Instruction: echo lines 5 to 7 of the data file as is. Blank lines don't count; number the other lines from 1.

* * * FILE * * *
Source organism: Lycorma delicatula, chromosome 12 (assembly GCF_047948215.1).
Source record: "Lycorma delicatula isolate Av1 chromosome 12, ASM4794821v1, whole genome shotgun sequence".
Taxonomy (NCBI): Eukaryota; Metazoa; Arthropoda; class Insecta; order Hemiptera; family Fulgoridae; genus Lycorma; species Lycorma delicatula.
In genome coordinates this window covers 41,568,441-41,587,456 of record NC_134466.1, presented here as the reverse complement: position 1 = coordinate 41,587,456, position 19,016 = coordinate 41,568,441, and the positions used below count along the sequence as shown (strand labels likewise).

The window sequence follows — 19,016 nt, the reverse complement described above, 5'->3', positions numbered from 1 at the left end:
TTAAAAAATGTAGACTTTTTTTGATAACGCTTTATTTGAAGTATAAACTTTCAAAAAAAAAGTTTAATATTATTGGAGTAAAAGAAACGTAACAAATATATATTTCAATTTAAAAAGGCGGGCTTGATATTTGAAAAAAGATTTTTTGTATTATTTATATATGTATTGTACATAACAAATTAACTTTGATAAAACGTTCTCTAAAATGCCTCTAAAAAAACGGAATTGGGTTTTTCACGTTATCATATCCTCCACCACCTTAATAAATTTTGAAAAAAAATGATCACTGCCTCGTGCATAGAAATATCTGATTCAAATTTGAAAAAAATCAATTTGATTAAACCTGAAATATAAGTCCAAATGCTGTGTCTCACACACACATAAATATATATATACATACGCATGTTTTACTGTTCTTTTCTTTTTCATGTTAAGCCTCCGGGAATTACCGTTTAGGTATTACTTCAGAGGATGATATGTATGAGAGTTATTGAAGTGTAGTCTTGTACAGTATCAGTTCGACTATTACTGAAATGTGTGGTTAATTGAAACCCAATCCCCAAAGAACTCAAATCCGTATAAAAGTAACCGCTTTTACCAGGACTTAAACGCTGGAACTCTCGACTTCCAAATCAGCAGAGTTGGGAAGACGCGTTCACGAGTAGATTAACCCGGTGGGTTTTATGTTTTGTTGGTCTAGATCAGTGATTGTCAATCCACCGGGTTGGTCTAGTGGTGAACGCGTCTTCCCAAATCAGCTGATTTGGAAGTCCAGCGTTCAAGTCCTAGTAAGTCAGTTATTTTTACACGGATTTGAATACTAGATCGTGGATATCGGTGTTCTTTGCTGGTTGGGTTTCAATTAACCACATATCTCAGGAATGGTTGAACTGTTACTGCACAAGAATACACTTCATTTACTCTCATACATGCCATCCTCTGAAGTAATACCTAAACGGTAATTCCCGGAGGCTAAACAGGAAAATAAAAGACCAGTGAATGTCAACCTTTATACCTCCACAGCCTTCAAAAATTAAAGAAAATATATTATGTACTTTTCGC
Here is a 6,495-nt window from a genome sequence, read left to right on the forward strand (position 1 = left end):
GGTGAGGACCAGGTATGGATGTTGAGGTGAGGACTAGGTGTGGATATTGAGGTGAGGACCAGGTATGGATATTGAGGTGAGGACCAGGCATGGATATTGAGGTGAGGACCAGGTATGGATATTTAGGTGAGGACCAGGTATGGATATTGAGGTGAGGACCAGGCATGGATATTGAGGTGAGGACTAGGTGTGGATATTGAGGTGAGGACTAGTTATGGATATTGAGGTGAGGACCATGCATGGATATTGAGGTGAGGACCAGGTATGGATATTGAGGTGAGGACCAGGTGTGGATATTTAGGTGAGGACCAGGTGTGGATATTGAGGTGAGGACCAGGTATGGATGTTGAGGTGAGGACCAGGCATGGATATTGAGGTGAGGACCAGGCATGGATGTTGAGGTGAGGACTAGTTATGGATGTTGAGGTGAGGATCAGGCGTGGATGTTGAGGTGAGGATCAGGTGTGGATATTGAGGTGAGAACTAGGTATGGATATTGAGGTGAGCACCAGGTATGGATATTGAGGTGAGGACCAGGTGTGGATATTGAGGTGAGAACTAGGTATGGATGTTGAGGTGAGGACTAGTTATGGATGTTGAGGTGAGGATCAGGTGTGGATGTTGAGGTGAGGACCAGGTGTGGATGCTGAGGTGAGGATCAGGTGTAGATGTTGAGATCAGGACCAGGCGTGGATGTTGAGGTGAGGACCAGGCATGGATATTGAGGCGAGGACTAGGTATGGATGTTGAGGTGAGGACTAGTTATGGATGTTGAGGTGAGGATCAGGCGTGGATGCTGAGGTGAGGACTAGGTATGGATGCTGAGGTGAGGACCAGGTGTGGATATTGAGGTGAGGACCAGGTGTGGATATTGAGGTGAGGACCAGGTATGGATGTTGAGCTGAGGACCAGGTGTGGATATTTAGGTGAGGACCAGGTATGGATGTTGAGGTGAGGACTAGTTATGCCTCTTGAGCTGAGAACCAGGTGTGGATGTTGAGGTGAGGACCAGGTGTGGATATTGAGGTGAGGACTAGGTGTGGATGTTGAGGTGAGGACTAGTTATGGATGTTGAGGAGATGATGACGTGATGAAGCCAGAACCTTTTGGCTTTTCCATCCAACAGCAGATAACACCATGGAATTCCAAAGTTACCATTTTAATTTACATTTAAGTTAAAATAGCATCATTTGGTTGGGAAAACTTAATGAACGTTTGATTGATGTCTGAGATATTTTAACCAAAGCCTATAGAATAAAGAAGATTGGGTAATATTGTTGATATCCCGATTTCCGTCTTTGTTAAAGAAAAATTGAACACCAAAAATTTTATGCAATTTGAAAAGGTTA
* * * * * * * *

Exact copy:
The window sequence follows — 19,016 nt, the reverse complement described above, 5'->3', positions numbered from 1 at the left end:
TTAAAAAATGTAGACTTTTTTTGATAACGCTTTATTTGAAGTATAAACTTTCAAAAAAAAAGTTTAATATTATTGGAGTAAAAGAAACGTAACAAATATATATTTCAATTTAAAAAGGCGGGCTTGATATTTGAAAAAAGATTTTTTGTATTATTTATATATGTATTGTACATAACAAATTAACTTTGATAAAACGTTCTCTAAAATGCCTCTAAAAAAACGGAATTGGGTTTTTCACGTTATCATATCCTCCACCACCTTAATAAATTTTGAAAAAAAATGATCACTGCCTCGTGCATAGAAATATCTGATTCAAATTTGAAAAAAATCAATTTGATTAAACCTGAAATATAAGTCCAAATGCTGTGTCTCACACACACATAAATATATATATACATACGCATGTTTTACTGTTCTTTTCTTTTTCATGTTAAGCCTCCGGGAATTACCGTTTAGGTATTACTTCAGAGGATGATATGTATGAGAGTTATTGAAGTGTAGTCTTGTACAGTATCAGTTCGACTATTACTGAAATGTGTGGTTAATTGAAACCCAATCCCCAAAGAACTCAAATCCGTATAAAAGTAACCGCTTTTACCAGGACTTAAACGCTGGAACTCTCGACTTCCAAATCAGCAGAGTTGGGAAGACGCGTTCACGAGTAGATTAACCCGGTGGGTTTTATGTTTTGTTGGTCTAGATCAGTGATTGTCAATCCACCGGGTTGGTCTAGTGGTGAACGCGTCTTCCCAAATCAGCTGATTTGGAAGTCCAGCGTTCAAGTCCTAGTAAGTCAGTTATTTTTACACGGATTTGAATACTAGATCGTGGATATCGGTGTTCTTTGCTGGTTGGGTTTCAATTAACCACATATCTCAGGAATGGTTGAACTGTTACTGCACAAGAATACACTTCATTTACTCTCATACATGCCATCCTCTGAAGTAATACCTAAACGGTAATTCCCGGAGGCTAAACAGGAAAATAAAAGACCAGTGAATGTCAACCTTTATACCTCCACAGCCTTCAAAAATTAAAGAAAATATATTATGTACTTTTCGC
Here is a 6,495-nt window from a genome sequence, read left to right on the forward strand (position 1 = left end):